Classical philosophy begins with the idea that each and every man desires one simple thing: happiness. All that he does he does because he thinks it is good for him, that it will bring happiness. That’s pretty easy to agree with. The harder thing, however, is the path. How does a man gain happiness? How can we recognize it? What things exactly bring happiness? What frees or restricts happiness within us? (Is it within us?)
If we think of happiness, the classic words echo in an American’s mind, that each has a right in his “pursuit of happiness.” But that phrase has been abused to the point it is confused, because far from the idea of pursuing an objective reality, we’re obsessed with defining what makes us happy – freedom itself is the definition of happiness.
And, let’s be honest. Most Americans know exactly what we mean when we say the pursuit of happiness – it’s the pursuit of material gain and security. But we’re not happy. Overall, we seem to be on a steady decent of unhappiness. Of course, the media conflates happiness with optimism, but even that is only defined economically – “consumer confidence” is somehow some sign of good feelings, and happiness, therefore.
But, if we have an objective morality and a belief in God, it would not be the “pursuit” that brings happiness, but the object of happiness – the thing and stuff of it. It would be God and anything He has called us to. This is the stark difference, as St. Augustine put it, between those two unending ends of human seeking: the City of Man and the City of God. “[The] earthly city glories in itself, the Heavenly City glories in the Lord,” as he said. The “pursuit of happiness” in material success and individual liberty, then, is not Augustine’s path to happiness. It is the pursuit of God. This is why the saint can be free and live under totalitarian rule and the sinner can be free and have his pick of personal pleasure. “Thus, a good man, though a slave, is free,” says Augustine, “but a wicked man, though a king, is a slave.” To be happy is to seek God and virtue in relation to the order of grace.
Therefore, since we often measure happiness as freedom itself, or gain, the American mind would say the land of the free is the home of the happy. That is the essence of modern liberal society. St. Augustine would say the home of the happy is the home of the free, because their happiness cannot be taken from them since it comes from the Hand of the Father. As Aquinas says, because we have an appetite for eternal truths, it is “impossible for any created good to constitute man’s happiness.” Only God can. No government or power can take that from us, but they can take or limit our stuff and “freedom” as understood in individual liberty.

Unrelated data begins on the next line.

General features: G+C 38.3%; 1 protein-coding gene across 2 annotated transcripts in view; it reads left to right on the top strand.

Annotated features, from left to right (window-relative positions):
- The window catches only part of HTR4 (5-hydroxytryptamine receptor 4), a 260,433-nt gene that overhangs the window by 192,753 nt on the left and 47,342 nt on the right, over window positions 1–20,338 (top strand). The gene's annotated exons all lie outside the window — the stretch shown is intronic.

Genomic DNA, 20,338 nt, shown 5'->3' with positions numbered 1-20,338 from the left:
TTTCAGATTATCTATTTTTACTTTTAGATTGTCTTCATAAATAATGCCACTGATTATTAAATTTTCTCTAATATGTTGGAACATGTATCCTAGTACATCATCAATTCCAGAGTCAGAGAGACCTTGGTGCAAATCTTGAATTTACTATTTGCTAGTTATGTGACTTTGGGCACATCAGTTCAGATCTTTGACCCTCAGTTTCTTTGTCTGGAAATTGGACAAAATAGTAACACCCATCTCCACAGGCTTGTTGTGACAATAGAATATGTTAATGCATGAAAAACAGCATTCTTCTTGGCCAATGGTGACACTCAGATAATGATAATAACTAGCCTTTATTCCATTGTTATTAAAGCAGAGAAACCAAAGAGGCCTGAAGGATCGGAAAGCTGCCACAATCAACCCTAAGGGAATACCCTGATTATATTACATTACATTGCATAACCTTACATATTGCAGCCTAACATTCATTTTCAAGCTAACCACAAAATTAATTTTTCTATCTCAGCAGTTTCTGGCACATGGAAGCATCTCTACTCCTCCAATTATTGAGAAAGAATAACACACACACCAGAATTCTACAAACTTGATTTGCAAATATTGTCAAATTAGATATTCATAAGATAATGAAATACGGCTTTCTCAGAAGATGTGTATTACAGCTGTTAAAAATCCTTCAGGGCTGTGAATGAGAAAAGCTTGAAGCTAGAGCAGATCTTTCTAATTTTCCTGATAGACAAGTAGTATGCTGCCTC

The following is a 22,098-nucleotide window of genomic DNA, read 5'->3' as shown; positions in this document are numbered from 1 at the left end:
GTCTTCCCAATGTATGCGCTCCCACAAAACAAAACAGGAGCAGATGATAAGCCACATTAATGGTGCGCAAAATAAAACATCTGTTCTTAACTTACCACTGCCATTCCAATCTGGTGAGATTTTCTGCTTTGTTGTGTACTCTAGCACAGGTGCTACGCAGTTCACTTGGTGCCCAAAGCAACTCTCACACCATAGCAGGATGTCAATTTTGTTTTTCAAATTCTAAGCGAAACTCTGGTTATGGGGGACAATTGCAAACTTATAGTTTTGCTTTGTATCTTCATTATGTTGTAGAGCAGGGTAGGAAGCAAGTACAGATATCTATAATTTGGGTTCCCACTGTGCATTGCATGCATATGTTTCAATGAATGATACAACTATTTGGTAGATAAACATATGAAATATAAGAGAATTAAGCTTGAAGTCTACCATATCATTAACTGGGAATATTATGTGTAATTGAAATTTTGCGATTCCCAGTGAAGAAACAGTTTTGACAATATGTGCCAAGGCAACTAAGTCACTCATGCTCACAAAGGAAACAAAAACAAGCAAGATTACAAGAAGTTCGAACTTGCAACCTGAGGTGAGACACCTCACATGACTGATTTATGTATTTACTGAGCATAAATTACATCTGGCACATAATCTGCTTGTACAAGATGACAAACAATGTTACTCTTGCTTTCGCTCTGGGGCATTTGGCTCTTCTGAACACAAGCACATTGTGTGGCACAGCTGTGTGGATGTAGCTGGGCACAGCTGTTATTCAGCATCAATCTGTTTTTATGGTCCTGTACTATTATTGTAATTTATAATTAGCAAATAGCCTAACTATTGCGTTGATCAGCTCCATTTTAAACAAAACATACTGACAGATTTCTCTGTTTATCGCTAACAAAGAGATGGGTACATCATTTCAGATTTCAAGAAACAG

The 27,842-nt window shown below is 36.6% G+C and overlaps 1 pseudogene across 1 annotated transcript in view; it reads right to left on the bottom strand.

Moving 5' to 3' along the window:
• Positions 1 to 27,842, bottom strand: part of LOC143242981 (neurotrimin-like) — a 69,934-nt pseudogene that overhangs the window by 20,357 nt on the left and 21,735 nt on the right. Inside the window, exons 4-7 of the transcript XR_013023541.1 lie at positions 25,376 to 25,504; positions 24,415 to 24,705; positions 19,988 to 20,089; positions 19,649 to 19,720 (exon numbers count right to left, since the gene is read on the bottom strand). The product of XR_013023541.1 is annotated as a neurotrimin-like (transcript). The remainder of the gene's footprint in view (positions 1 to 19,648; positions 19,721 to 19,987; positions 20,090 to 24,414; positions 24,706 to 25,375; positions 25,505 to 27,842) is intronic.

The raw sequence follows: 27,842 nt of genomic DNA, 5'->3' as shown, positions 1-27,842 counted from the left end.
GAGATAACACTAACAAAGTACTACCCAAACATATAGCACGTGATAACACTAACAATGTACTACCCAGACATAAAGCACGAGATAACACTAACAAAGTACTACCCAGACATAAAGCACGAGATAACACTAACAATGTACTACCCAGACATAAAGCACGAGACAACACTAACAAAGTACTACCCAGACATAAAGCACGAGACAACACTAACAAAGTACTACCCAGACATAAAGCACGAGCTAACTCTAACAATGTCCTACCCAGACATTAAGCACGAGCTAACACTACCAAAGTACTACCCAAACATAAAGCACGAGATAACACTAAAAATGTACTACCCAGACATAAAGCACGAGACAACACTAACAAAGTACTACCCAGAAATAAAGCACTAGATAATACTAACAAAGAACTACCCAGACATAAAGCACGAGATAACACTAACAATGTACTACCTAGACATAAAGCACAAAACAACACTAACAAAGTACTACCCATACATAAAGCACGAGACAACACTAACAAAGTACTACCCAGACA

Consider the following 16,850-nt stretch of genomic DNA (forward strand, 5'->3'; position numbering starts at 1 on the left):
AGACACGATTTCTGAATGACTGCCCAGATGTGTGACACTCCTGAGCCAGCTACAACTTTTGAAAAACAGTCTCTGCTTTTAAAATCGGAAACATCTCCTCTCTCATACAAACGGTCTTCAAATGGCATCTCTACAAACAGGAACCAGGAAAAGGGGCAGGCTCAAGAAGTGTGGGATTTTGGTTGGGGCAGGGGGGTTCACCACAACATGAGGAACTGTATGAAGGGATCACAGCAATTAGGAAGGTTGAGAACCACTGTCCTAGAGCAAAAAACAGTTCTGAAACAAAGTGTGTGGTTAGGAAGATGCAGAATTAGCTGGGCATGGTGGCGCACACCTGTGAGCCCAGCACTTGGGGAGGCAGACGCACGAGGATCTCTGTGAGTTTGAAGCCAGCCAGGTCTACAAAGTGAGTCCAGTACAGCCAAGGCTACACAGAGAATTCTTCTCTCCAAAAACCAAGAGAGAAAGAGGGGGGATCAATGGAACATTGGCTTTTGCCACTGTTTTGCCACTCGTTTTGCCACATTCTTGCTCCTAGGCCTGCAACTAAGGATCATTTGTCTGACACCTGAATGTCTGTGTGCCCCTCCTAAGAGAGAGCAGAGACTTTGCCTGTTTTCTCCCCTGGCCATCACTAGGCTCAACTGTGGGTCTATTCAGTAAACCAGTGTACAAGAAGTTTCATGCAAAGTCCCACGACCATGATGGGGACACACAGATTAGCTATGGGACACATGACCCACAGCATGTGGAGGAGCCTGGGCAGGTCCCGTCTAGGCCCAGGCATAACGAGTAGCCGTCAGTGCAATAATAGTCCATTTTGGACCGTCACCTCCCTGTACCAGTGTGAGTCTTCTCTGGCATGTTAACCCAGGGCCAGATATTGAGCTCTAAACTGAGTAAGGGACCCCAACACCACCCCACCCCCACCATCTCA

The freedom in God also comes at the price of our individual liberty. It is in the presence and acceptance of law, God’s law, that we are truly free, not in the freedom from law. This is the essential difference in God’s proposal to us and the devil’s, as seen in the Garden of Eden when we “will be like gods” if we but make our own laws, eating our own fruit on our own terms.
But, God’s law is not merely one of submission (though it is that), but more specifically it is the submission to the life of God, which is love (caritas)given to us by grace. We don’t serve God out of justice alone, but in love. And in this love – received from Him and offered back – we find freedom. This law of love turns us away from the self-seeking pursuit of happiness toward the service of our brother. “Whereas one who gazes into that perfect law, which is the law of freedom, and dwells on the sight of it, does not forget its message; he finds something to do, and does it, and his doing of it wins him a blessing” (James 1:25). Happiness is not freedom from law (restraint originating outside of ourselves), but, according to St. James, is law in freedom. It is not submitting to nothing, but submitting to the right things.
The “pursuit of happiness” does not guarantee the finding of it, just the seeking. God, on the other hand, is not nearly so facile in his offer. “Happy men call such a people as this; and is not the people happy, that has the Lord for its God?” Happiness, to put it as simply as possible, is serving God. That seeking is not a tentative risk. “Seek and you will find,” says Our Lord.
We know, however, that in this life we “see through a glass, darkly,” but in the next life we will see God fully, as He is. Aquinas differentiates this as a “perfect happiness,” achieved only in heaven, and the “imperfect happiness” (felicitas), that we can enjoy on earth as a foretaste of heaven. We are, as we know, pilgrims in this life as we pursue God. But happy pilgrims we are, because we seek that which alone can fully satisfy. It is not, therefore, a “pursuit of happiness,” but happiness in the pursuit. The charitable man serves God, and in this he is happy.